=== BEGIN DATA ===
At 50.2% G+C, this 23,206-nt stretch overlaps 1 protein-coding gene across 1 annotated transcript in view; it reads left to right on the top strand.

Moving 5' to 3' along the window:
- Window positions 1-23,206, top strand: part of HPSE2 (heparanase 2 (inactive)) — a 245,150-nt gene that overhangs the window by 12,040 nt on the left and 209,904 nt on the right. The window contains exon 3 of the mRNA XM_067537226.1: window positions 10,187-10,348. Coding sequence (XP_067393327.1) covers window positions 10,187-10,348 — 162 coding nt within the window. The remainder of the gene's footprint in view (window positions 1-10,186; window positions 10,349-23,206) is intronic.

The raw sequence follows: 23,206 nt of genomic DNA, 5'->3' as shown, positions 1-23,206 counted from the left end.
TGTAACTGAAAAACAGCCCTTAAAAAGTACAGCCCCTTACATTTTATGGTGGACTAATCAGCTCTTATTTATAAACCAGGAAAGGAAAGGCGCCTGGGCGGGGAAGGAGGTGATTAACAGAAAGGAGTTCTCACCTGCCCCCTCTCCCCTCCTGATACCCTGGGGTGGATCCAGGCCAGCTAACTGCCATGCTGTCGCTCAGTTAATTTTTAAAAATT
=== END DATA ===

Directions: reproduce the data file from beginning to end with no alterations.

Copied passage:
At 50.2% G+C, this 23,206-nt stretch overlaps 1 protein-coding gene across 1 annotated transcript in view; it reads left to right on the top strand.

Moving 5' to 3' along the window:
- Window positions 1-23,206, top strand: part of HPSE2 (heparanase 2 (inactive)) — a 245,150-nt gene that overhangs the window by 12,040 nt on the left and 209,904 nt on the right. The window contains exon 3 of the mRNA XM_067537226.1: window positions 10,187-10,348. Coding sequence (XP_067393327.1) covers window positions 10,187-10,348 — 162 coding nt within the window. The remainder of the gene's footprint in view (window positions 1-10,186; window positions 10,349-23,206) is intronic.

The raw sequence follows: 23,206 nt of genomic DNA, 5'->3' as shown, positions 1-23,206 counted from the left end.
TGTAACTGAAAAACAGCCCTTAAAAAGTACAGCCCCTTACATTTTATGGTGGACTAATCAGCTCTTATTTATAAACCAGGAAAGGAAAGGCGCCTGGGCGGGGAAGGAGGTGATTAACAGAAAGGAGTTCTCACCTGCCCCCTCTCCCCTCCTGATACCCTGGGGTGGATCCAGGCCAGCTAACTGCCATGCTGTCGCTCAGTTAATTTTTAAAAATT